Periodical cicadas belonging to two separate broods, Brood XIII and Brood XIX, will emerge together in a dual emergence event that will see a trillion cicadas buzzing across 16 U.S. states.
© Don Cornett via Getty ImagesA Brood X periodical cicada. There are 12 known broods of 17-year cicadas and three broods of 13-year cicadas.
More than a trillion cicadas could emerge throughout the U.S. Midwest and Southeast this spring as the schedules of two separate broods align for the first time since 1803.
Brood XIII and Brood XIX represent two distinct groups of periodical cicadas
) that emerge according to 17- and 13-year life cycles, respectively. In a rare natural event that occurs once every 221 years,
these two broods will synchronously tunnel through the ground to the surface starting in late April across 16 states.
The event, known as a dual emergence, could potentially lead the two broods to interbreed, experts told The New York Times.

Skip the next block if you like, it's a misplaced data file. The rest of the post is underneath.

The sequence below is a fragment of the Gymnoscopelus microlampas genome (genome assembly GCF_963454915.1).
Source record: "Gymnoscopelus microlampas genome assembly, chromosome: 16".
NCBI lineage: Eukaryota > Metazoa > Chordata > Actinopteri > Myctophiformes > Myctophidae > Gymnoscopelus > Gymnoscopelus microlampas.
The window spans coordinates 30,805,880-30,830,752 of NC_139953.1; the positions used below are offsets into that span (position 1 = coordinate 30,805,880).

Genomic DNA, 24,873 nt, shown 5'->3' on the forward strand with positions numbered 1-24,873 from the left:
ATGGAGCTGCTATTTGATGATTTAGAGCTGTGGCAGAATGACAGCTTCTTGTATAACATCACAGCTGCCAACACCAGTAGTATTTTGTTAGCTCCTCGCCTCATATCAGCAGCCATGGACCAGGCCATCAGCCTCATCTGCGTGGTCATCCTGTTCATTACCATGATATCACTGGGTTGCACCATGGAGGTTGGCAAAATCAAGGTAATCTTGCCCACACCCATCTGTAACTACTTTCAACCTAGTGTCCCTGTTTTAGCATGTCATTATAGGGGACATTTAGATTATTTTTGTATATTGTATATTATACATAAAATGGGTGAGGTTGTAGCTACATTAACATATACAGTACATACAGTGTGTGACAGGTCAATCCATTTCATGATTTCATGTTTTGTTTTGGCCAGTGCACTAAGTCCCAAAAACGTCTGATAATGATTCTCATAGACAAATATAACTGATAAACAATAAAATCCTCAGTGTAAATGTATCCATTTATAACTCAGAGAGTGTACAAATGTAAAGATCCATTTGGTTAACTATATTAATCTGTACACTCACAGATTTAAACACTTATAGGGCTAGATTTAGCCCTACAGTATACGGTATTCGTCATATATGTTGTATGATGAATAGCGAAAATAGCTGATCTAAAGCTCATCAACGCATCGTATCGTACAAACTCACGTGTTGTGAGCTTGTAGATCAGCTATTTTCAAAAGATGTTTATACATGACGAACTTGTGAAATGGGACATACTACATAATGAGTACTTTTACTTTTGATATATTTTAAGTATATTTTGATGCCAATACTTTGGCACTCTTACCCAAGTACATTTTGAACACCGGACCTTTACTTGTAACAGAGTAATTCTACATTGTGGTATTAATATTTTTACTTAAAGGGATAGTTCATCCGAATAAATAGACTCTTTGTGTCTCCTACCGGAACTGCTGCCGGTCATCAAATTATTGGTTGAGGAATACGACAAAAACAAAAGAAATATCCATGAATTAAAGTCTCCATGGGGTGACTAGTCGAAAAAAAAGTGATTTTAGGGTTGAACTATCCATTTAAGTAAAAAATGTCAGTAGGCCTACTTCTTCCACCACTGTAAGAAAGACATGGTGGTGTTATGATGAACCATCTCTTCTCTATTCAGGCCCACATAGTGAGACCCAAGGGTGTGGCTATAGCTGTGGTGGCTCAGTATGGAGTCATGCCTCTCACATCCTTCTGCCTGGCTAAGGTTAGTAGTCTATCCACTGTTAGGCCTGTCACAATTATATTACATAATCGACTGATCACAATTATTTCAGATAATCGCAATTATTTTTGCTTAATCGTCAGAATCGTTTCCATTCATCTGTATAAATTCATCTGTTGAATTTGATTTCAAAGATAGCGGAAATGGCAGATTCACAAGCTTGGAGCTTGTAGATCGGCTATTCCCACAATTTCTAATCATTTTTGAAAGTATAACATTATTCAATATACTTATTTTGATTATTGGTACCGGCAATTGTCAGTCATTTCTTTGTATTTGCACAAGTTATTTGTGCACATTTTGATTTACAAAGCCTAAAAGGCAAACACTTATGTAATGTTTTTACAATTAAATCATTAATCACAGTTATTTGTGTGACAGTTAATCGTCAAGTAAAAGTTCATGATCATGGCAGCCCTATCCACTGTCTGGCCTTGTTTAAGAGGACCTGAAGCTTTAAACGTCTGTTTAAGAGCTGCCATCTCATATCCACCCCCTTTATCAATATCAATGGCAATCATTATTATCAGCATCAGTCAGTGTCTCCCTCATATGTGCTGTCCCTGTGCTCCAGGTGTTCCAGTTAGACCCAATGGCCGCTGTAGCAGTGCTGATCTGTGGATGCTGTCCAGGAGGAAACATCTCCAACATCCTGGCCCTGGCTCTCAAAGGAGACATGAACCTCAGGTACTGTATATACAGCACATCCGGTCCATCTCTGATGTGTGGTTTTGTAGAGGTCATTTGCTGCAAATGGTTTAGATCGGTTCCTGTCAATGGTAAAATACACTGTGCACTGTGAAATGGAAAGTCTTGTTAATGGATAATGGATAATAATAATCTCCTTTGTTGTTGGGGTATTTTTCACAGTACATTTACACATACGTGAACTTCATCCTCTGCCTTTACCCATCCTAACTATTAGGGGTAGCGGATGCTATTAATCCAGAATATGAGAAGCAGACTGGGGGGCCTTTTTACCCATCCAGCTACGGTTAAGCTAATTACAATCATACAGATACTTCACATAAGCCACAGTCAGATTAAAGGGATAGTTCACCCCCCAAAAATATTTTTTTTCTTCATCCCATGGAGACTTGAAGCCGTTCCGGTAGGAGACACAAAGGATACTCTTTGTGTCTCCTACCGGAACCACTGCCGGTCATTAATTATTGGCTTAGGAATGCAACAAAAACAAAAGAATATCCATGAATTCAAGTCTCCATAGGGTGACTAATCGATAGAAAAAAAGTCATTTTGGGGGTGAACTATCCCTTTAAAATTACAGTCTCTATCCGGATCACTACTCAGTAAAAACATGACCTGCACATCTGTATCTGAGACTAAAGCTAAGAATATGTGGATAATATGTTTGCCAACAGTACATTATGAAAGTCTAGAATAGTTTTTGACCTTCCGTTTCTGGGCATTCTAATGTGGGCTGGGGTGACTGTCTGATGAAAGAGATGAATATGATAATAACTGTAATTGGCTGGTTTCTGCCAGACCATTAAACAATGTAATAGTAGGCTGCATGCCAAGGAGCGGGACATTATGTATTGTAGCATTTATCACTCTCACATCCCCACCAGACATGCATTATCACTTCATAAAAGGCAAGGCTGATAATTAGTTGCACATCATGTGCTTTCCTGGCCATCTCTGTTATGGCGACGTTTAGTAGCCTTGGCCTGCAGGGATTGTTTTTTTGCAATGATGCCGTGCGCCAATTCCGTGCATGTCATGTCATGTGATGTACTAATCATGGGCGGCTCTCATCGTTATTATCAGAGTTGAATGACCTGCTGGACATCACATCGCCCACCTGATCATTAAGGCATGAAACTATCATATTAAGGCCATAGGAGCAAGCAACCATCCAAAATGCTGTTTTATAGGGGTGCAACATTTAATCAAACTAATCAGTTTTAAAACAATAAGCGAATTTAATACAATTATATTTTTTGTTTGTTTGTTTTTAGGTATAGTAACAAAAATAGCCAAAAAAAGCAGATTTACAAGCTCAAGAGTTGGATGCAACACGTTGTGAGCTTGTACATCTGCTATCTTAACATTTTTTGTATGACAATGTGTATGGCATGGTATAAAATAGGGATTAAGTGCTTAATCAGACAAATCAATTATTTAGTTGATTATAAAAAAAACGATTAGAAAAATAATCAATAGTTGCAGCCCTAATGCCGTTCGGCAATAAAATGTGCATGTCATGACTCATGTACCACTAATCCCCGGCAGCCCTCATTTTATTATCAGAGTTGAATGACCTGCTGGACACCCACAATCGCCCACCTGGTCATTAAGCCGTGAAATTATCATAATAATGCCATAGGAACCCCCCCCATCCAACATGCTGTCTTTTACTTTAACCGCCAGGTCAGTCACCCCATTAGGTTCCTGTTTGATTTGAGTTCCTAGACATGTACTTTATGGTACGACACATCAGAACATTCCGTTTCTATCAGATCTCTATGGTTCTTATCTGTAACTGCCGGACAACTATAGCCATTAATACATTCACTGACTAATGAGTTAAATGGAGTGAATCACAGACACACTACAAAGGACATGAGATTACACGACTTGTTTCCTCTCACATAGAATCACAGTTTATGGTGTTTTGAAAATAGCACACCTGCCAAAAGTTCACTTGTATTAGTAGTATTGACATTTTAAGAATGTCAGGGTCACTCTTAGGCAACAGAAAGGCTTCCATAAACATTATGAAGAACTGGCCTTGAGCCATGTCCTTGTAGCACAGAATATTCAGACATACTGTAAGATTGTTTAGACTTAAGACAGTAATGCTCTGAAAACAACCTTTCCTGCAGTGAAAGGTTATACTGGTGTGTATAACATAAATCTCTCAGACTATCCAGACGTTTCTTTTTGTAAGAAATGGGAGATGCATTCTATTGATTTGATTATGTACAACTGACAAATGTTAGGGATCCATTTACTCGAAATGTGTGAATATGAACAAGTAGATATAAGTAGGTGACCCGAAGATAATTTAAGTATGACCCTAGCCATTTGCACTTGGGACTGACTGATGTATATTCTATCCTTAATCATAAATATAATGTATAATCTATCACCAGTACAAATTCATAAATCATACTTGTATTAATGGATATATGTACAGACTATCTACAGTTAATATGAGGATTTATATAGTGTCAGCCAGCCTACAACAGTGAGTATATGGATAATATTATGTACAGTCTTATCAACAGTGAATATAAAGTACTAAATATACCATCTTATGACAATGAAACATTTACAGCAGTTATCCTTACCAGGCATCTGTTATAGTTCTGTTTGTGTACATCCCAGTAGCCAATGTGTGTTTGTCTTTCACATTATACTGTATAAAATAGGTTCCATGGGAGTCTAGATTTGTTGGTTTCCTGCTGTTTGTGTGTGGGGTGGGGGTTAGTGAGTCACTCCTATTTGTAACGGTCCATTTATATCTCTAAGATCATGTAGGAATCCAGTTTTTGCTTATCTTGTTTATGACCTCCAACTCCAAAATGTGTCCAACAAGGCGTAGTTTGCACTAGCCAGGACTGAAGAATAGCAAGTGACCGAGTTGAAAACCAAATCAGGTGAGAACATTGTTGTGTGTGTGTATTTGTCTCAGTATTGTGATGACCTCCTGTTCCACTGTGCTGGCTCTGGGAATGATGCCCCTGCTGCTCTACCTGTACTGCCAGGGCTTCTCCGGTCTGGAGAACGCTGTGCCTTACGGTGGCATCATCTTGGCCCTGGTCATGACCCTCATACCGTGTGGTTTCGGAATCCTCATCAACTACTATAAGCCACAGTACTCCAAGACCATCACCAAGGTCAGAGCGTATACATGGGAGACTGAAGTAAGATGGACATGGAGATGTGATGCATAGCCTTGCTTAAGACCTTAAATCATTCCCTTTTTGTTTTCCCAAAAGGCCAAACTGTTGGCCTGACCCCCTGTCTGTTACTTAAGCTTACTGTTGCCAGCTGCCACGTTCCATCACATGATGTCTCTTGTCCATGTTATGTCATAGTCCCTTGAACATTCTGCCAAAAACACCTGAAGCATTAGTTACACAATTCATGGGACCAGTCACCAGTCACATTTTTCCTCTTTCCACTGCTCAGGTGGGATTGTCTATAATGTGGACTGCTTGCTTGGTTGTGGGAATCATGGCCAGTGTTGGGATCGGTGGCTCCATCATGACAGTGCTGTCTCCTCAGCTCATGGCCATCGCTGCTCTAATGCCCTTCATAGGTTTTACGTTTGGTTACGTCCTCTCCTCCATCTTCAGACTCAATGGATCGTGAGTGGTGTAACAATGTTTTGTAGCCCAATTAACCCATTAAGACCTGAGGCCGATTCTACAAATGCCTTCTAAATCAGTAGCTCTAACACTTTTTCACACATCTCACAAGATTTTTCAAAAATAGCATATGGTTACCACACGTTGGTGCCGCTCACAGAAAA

"Under just the right circumstances and with just the right number of individuals cross breeding, you have the possibility of the creation of a new brood set to a new cycle," Floyd Shockley
, an entomologist and collections manager at the Smithsonian National Museum of Natural History, told the Times.
Periodical cicadas, which comprise seven species, spend most of their lives underground as nymphs and feed off of sap that oozes from tree roots. After 13 or 17 years starved of daylight (depending on the species), the insects
burrow to the surface using their front legs and transform into adults. The males vibrate membranes on the sides of their bodies to produce a song — potentially louder than a plane in a chorus — that attracts mates, according to The New York Times.
Once a pair has finished mating, the females cut slits in tree branches to lay their eggs in.